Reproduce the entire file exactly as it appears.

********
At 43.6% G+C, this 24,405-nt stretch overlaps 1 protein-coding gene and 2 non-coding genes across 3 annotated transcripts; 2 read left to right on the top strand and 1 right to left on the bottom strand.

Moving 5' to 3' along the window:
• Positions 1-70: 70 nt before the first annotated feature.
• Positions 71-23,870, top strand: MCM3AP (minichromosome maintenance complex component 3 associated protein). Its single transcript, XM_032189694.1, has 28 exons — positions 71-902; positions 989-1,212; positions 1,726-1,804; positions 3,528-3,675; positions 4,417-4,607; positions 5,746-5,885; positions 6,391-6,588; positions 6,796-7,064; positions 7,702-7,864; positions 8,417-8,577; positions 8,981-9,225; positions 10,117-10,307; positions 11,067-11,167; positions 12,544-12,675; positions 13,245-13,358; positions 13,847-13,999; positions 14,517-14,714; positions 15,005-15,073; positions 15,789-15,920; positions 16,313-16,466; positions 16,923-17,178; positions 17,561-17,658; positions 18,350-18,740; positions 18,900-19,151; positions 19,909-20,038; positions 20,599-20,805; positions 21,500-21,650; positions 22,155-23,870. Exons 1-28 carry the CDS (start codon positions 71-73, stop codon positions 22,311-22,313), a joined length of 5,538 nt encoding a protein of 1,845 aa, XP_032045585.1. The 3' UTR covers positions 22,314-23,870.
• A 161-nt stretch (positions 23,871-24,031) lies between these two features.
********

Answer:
At 43.6% G+C, this 24,405-nt stretch overlaps 1 protein-coding gene and 2 non-coding genes across 3 annotated transcripts; 2 read left to right on the top strand and 1 right to left on the bottom strand.

Moving 5' to 3' along the window:
• Positions 1-70: 70 nt before the first annotated feature.
• Positions 71-23,870, top strand: MCM3AP (minichromosome maintenance complex component 3 associated protein). Its single transcript, XM_032189694.1, has 28 exons — positions 71-902; positions 989-1,212; positions 1,726-1,804; positions 3,528-3,675; positions 4,417-4,607; positions 5,746-5,885; positions 6,391-6,588; positions 6,796-7,064; positions 7,702-7,864; positions 8,417-8,577; positions 8,981-9,225; positions 10,117-10,307; positions 11,067-11,167; positions 12,544-12,675; positions 13,245-13,358; positions 13,847-13,999; positions 14,517-14,714; positions 15,005-15,073; positions 15,789-15,920; positions 16,313-16,466; positions 16,923-17,178; positions 17,561-17,658; positions 18,350-18,740; positions 18,900-19,151; positions 19,909-20,038; positions 20,599-20,805; positions 21,500-21,650; positions 22,155-23,870. Exons 1-28 carry the CDS (start codon positions 71-73, stop codon positions 22,311-22,313), a joined length of 5,538 nt encoding a protein of 1,845 aa, XP_032045585.1. The 3' UTR covers positions 22,314-23,870.
• A 161-nt stretch (positions 23,871-24,031) lies between these two features.